While in the first grade I fell in love with Mary Jane. She was pretty blonde girl, a good reader and very athletic. One day she showed me a comic book she was reading about Mary Jane and Sniffles. The Sniffles character was a mouse and Mary Jane a girl who had befriended him. He taught her to say “Poof, poof piffles, make me just as small as Sniffles”. She would then become his size and together they would explore and have adventures in the magical world of the diminutive. She wanted to know if it would be alright for her to call me Sniffles. How could I object.
Soon I discovered that Mary Jane was the only kid in my class who could keep up with me in a foot race. We often tied but she could never quite beat me. However, when we were learning to high jump she showed amazing ability and could usually outdo me. It didn’t bother me. I loved watching her jump and run and was glad she could beat me at something. Then came the Field Day. We all competed in various events with our parents watching. I won all the races in my class and John usually won in his grade. I had barely edged out Mary Jane in all the races and was happy to start the high jump because I knew she could win that event. Finally there were just the two of us left. But she missed at a height she had cleared many times before. So I made sure to miss as well. Then on the third try she cleared it easily. It was height I had cleared before, too, but I wasn’t about to take any chances so I made sure I just barely ticked the bar and knocked it down. It was great to see the delight on her face when she won. I never told her I had hit the bar on purpose and I’ve never regretted it. Winning really isn’t everything.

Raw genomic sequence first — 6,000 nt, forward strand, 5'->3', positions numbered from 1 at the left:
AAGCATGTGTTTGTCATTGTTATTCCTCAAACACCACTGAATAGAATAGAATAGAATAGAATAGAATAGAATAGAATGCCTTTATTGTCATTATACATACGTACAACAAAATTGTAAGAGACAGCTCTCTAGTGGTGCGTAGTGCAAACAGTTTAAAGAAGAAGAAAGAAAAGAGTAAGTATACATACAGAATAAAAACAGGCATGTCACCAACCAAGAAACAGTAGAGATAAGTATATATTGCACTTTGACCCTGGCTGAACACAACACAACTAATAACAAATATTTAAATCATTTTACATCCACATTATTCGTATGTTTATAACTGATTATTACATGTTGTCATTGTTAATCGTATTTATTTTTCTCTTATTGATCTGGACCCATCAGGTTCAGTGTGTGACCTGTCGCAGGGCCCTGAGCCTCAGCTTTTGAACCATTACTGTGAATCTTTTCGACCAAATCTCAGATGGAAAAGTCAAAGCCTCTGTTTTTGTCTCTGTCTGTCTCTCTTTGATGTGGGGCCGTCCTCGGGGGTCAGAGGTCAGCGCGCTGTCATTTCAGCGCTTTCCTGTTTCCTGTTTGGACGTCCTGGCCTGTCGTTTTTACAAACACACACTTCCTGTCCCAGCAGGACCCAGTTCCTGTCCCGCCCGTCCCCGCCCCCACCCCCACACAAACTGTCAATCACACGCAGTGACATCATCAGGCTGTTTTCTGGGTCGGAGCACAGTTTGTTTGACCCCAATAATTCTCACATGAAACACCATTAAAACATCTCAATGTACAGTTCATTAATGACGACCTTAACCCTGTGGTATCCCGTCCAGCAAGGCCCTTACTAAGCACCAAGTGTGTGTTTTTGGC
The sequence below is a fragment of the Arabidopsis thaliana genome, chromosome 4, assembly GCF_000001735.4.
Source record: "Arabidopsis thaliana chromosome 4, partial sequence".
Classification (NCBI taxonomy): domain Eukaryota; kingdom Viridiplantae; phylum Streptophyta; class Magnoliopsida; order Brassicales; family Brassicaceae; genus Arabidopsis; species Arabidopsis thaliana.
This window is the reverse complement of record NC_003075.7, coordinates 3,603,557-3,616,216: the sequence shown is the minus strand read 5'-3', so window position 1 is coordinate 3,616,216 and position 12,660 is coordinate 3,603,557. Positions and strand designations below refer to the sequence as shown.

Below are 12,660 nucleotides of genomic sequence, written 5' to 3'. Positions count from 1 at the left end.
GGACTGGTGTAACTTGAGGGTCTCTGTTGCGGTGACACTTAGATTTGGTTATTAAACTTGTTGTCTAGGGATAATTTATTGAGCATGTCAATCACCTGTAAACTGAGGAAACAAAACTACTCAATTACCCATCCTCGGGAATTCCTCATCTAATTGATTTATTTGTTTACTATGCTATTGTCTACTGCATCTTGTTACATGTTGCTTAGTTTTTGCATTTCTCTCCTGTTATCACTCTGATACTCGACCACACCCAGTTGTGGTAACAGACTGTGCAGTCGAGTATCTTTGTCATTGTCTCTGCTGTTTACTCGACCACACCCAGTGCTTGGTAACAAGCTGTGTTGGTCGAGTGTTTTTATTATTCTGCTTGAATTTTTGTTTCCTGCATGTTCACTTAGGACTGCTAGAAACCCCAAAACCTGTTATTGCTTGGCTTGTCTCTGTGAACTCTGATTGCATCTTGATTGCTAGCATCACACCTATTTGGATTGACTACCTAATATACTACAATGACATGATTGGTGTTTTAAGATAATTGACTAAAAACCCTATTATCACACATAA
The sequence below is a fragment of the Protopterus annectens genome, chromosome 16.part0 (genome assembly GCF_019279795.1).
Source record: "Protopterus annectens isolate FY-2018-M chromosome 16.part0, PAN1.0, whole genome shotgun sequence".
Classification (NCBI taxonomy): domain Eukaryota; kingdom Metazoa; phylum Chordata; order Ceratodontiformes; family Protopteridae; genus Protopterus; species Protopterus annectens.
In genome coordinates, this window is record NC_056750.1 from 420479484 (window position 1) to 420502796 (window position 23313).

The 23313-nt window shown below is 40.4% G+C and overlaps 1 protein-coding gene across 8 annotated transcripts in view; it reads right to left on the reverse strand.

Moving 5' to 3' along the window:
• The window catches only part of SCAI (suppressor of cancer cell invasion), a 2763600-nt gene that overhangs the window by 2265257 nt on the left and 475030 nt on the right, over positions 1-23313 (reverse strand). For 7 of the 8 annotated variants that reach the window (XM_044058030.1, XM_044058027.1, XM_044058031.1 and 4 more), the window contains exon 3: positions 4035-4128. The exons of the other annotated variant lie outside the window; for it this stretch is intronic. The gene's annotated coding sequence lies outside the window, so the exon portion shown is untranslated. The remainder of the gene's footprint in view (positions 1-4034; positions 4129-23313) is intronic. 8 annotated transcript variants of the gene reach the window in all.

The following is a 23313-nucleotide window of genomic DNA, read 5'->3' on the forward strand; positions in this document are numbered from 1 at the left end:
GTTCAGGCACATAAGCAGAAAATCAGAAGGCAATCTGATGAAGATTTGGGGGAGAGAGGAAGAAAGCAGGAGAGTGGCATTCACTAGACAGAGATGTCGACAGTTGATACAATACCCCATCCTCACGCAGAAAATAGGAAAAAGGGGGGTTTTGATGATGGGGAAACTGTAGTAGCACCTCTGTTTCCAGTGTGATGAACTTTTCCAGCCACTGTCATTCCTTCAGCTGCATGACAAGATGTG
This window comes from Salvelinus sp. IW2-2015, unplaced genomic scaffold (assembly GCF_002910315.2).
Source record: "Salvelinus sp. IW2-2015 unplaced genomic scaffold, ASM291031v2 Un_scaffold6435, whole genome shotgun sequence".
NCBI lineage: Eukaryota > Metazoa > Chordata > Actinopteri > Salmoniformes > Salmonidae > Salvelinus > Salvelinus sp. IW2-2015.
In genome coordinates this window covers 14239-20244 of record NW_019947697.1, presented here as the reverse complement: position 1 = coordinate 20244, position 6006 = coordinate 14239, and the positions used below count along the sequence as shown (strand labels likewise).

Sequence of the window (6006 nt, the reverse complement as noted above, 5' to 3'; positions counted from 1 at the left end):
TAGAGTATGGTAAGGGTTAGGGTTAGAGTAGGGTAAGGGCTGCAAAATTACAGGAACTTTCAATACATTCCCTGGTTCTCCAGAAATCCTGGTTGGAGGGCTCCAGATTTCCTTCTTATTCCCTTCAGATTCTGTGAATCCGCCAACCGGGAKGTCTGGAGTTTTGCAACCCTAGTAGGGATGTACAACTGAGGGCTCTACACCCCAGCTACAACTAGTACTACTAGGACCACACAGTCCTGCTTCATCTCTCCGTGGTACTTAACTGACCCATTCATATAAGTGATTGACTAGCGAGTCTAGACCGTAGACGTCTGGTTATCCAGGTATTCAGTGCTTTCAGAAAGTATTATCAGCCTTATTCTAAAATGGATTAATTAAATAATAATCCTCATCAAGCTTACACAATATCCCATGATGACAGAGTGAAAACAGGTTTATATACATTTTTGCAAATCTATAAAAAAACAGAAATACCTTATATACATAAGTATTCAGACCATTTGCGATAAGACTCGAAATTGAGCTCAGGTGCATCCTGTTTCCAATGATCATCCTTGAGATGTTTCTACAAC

Nor was I the fastest runner in the family. John was a lot faster and there was a time I thought he must be the fastest boy in the world. What did surprise me was the day I saw my mother coming out of the house with the dreaded matteklopper and an angry glare on her face calling my name in anger. If memory serves it was because the bat we had put in the closet for safekeeping flew into her hair. She tore down the back stairs and I took off at full speed confident that I could outrun her. After all, I had never seen her run at all. But she caught me at the edge of the yard, administered several whacks and dragged me back to the house. When she asked me why I ran I told her I didn’t think she could catch me. She laughed and told me that she had just missed qualifying for the Dutch hundred meter Olympic sprint team by one place when she was nineteen and the Olympics were coming to Amsterdam. I note they were held in Amsterdam in 1928
I realize that some of these childhood stories may make it seem like my parents were somewhat neglectful. It is true that they were not overly protective and did not watch us like us like hawks, but they were quick to respond when we needed them. One time I stepped on a piece of broken glass in the swimming pool and received a deep cut on the bottom of my foot. As I swam to the stairs I left a trail of blood behind and when I got out of the pool blood was gushing from my foot. Someone wrapped a towel around it and no one seemed to know what to do next. Suddenly my father appeared. He took one look at my foot, wrapped the towel tighter around it, picked me up and swooped me into the company pickup. A few minutes later he carried me into the doctor’s office and, over the objections of the nurse, on into a room where the doctor was busy examining a woman. He unwrapped the towel and told the doctor to fix this foot right away. Soon the bleeding was stopped and the doctor was sewing up my foot under the intense scrutiny of my father while a half-dressed woman held my hand to help me deal with the pain. I suffered no ill effects from the cut and was thankful my father acted so decisively on my behalf.
We were lucky to be in Venezuela during WWII as we were in no immediate danger there. But it must have been a time of great anxiety for the Dutch and British families because their families, friends and relatives in Europe were involved and in danger. The German Luftwaffe attacked Holland on May 10, 1940 and encountered ferocious resistance from a vastly outnumbered Dutch air force that, with just over one hundred aircraft, managed to down 328 of the 1024 deployed by the Germans on the first day.